He rocked American Woman with The Guess Who - now Randy Bachman's waxed a down 'n' dirty blues album with Bonamassa...
"Cutting this with Anna Ruddick [bass] and Dale Anne Brendon [drums] was amazing. Playing with those ladies was like playing with John Entwistle and Keith Moon, or John Bonham and John Paul Jones. So I got to be, at different moments, Jimmy Page, Eric Clapton or Pete Townshend. I didn't want guests on every song. I wanted to show I could still play.
"It was all done across the airwaves, because everyone was on tour. There's such a variance of styles. The first guy onboard was Joe Bonamassa, whose solo on Bad Child blew me away.
"When I gave Peter Frampton the song Heavy Blues, I knew there'd be little tastes of Django in there. [The late] Jeff Healey's licks on Confessin' To The Devil are very BB King. And nobody sounds like Neil Young. He hardly plays on Little Girl Lost - just moments of noise and feeling, almost like Jimi Hendrix."
"I didn't want the normal sound, so I bought these guitars on eBay. A lot of the blues guys used to have Supro, Harmony and Silvertone guitars before they could afford the Gibsons and Fenders, because they were in all the mail-order catalogues.
"They have this incredible, weird sound. But they're tough to play. They all have different numbers of frets: some have 21, some 20, some 18. The scale length and string tension is different, and because I used heavier strings, I was really pushing to hold my bluesy notes, and get a little shake on it, like BB King, so I have blisters like I haven't had in years.
"You can hardly bend a note without hitting the next note because of the small necks. So these guitars made me play different licks, which I wanted to do. I didn't want you to hear this record and say, ‘Oh, that's just Randy Bachman doing an American Woman thing...'"
"I bought these old Silvertone piggyback amps from the 50s and 60s, and they were on full. When you plug an old guitar into an old amp and crank it up, you get this distortion that is such a familiar sound of old blues and rock 'n' roll.
"In the room, I had two Silvertone amps, then two National lunchbox amps that just have one big knob. We had these amps up on chairs, and we put mics on each one, and I used the old big Roland chorus [CE-1] as a signal splitter.
"When I played, it would come out of four amps at once, and we got such an ambience that when you hear a song like Learn To Fly, it sounds like a whole bunch of guitars playing. But it's just me, playing once. It sounds gigantic."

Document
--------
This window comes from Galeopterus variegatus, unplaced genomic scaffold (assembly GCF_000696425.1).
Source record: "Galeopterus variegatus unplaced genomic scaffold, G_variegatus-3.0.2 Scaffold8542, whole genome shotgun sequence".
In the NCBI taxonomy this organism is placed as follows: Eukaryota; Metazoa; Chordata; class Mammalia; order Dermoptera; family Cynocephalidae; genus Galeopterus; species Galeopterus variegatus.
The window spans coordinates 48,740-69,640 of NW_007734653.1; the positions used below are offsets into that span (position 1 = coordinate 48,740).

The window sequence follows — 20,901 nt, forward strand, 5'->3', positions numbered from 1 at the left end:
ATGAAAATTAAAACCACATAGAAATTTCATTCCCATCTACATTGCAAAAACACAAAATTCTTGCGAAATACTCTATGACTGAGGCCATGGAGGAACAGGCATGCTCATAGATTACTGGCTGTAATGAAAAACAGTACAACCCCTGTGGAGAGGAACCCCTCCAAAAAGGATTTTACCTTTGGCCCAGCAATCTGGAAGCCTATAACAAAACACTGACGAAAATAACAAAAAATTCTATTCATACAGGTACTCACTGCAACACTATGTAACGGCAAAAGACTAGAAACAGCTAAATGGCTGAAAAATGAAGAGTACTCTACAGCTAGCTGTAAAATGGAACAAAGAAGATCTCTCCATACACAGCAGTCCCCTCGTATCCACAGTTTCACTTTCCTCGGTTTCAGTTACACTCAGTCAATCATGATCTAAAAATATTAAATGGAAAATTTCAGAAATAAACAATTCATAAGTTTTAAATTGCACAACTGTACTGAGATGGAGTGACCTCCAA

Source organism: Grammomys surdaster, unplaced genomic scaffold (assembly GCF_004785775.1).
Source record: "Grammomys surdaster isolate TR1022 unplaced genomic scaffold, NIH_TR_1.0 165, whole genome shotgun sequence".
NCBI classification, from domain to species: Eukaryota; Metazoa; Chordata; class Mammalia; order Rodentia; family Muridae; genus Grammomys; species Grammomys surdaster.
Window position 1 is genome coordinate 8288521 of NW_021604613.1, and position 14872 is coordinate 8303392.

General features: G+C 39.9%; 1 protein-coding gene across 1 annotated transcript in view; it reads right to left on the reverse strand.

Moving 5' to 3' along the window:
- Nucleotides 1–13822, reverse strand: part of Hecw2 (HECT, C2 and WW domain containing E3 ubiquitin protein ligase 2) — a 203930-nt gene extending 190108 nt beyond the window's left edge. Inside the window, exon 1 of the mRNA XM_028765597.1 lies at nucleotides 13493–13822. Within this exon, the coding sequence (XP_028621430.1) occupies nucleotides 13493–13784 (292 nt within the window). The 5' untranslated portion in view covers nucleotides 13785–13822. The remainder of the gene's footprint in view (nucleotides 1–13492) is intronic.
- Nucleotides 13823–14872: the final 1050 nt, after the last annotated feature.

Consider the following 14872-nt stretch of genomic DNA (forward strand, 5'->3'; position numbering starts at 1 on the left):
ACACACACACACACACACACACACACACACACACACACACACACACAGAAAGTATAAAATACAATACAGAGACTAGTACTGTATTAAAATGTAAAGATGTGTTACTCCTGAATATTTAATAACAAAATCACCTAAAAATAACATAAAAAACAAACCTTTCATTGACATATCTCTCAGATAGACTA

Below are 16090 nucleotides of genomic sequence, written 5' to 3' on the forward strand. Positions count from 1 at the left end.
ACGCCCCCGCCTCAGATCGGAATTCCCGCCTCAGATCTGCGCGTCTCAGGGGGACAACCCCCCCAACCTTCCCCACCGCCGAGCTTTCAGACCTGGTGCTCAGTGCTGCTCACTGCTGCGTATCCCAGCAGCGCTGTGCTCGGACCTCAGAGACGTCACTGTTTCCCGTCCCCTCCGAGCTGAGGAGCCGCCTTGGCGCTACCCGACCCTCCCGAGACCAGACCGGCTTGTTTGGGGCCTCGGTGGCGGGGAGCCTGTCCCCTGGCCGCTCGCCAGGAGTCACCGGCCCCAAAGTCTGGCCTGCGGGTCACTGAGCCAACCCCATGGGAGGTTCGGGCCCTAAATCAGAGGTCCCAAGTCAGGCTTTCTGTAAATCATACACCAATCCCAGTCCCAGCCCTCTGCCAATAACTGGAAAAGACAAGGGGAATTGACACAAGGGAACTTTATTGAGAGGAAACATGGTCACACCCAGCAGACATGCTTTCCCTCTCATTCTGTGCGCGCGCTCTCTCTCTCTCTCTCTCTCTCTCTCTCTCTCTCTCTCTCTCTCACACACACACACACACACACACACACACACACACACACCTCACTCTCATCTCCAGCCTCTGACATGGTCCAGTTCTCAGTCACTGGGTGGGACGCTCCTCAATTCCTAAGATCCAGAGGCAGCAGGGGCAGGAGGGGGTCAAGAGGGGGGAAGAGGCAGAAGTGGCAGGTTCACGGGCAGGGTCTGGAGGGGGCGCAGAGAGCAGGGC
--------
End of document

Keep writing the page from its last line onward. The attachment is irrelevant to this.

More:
"We mixed in four days at Kevin Shirley's studio in Malibu. I said to him early on, ‘I want it to sound like late-60s blues' and he said, ‘Fabulous, that's what I'm into'.
"Everything is so fine-tuned and auto-corrected now, even the timing. A lot of music now is just too damn clean and sterile. But I mean, rock 'n' roll and old blues is dirty. It's like going into a club in the afternoon and you can hardly breathe from the stench of old tobacco fumes, hops and liquor. So we kinda had that in mind.
"Everything we did, I said, ‘I want it dirtier, I want more distortion'. We recorded pretty much live, then went into Pro Tools and mixed on tape. Kevin got all the solos, from Frampton and Neil Young, and he just flew them in. But it sounds like we're all there in the room."
"When I asked Kevin if he'd work with me, he said, ‘Yes, but I want you to do something'. And I said, ‘What?' And he said, ‘Shut up and listen to me'.
"I've been producing myself for so long, and you get to a point where you say, ‘I'm great, I'm fab, that's enough, I'm gonna have dinner and go to sleep'.
Kevin told me, ‘I'm gonna pull you past that Stop sign. I'm gonna push you down a road you haven't gone down in a long time'. And he did it. He pulled me and pushed me, and I was so amazed, because he did it so gently and so quickly."
"You can hear how thrilled I am with this album. I'm blown away by the whole thing. I only got the final mixes about five days ago, and they're just amazing, face-kicking, home runs.
"This is a real guitarist's album, and if you're any sort of a guitar player, it's gonna be a great CD to get. And I have enough songs for the next album. I'm gonna reach out to Brian May, Eddie Van Halen, Kenny Wayne Shepherd, Billy Gibbons, and see what I can get out of that. I've got some commitments already..."
Heavy Blues will be released in Spring 2015 through Linus Entertainment